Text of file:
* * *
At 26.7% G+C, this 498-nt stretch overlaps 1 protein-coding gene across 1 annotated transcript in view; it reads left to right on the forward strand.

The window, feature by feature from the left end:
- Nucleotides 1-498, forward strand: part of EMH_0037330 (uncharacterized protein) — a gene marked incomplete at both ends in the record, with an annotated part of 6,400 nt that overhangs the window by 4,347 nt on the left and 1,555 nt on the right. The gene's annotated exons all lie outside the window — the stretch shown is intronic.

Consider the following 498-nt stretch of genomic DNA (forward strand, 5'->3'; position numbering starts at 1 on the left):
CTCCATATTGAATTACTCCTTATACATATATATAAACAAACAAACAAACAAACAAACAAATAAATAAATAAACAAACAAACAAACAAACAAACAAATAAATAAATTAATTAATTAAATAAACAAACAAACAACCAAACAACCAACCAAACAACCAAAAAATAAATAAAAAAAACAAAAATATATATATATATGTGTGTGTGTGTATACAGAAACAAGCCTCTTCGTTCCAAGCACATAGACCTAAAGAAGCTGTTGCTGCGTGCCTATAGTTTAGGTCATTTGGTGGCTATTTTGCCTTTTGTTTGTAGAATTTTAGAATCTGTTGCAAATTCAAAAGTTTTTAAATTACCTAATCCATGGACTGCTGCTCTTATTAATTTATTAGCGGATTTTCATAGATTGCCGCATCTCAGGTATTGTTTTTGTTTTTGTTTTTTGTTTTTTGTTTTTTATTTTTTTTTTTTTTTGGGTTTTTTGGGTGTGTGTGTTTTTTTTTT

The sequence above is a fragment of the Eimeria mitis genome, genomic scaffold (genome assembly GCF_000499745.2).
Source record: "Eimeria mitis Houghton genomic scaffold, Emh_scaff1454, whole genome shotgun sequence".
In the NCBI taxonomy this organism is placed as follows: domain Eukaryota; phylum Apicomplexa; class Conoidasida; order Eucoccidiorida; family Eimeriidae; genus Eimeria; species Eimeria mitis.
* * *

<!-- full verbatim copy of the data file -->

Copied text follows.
At 26.7% G+C, this 498-nt stretch overlaps 1 protein-coding gene across 1 annotated transcript in view; it reads left to right on the forward strand.

The window, feature by feature from the left end:
- Nucleotides 1-498, forward strand: part of EMH_0037330 (uncharacterized protein) — a gene marked incomplete at both ends in the record, with an annotated part of 6,400 nt that overhangs the window by 4,347 nt on the left and 1,555 nt on the right. The gene's annotated exons all lie outside the window — the stretch shown is intronic.

Consider the following 498-nt stretch of genomic DNA (forward strand, 5'->3'; position numbering starts at 1 on the left):
CTCCATATTGAATTACTCCTTATACATATATATAAACAAACAAACAAACAAACAAACAAATAAATAAATAAACAAACAAACAAACAAACAAACAAATAAATAAATTAATTAATTAAATAAACAAACAAACAACCAAACAACCAACCAAACAACCAAAAAATAAATAAAAAAAACAAAAATATATATATATATGTGTGTGTGTGTATACAGAAACAAGCCTCTTCGTTCCAAGCACATAGACCTAAAGAAGCTGTTGCTGCGTGCCTATAGTTTAGGTCATTTGGTGGCTATTTTGCCTTTTGTTTGTAGAATTTTAGAATCTGTTGCAAATTCAAAAGTTTTTAAATTACCTAATCCATGGACTGCTGCTCTTATTAATTTATTAGCGGATTTTCATAGATTGCCGCATCTCAGGTATTGTTTTTGTTTTTGTTTTTTGTTTTTTGTTTTTTATTTTTTTTTTTTTTTGGGTTTTTTGGGTGTGTGTGTTTTTTTTTT

The sequence above is a fragment of the Eimeria mitis genome, genomic scaffold (genome assembly GCF_000499745.2).
Source record: "Eimeria mitis Houghton genomic scaffold, Emh_scaff1454, whole genome shotgun sequence".
In the NCBI taxonomy this organism is placed as follows: domain Eukaryota; phylum Apicomplexa; class Conoidasida; order Eucoccidiorida; family Eimeriidae; genus Eimeria; species Eimeria mitis.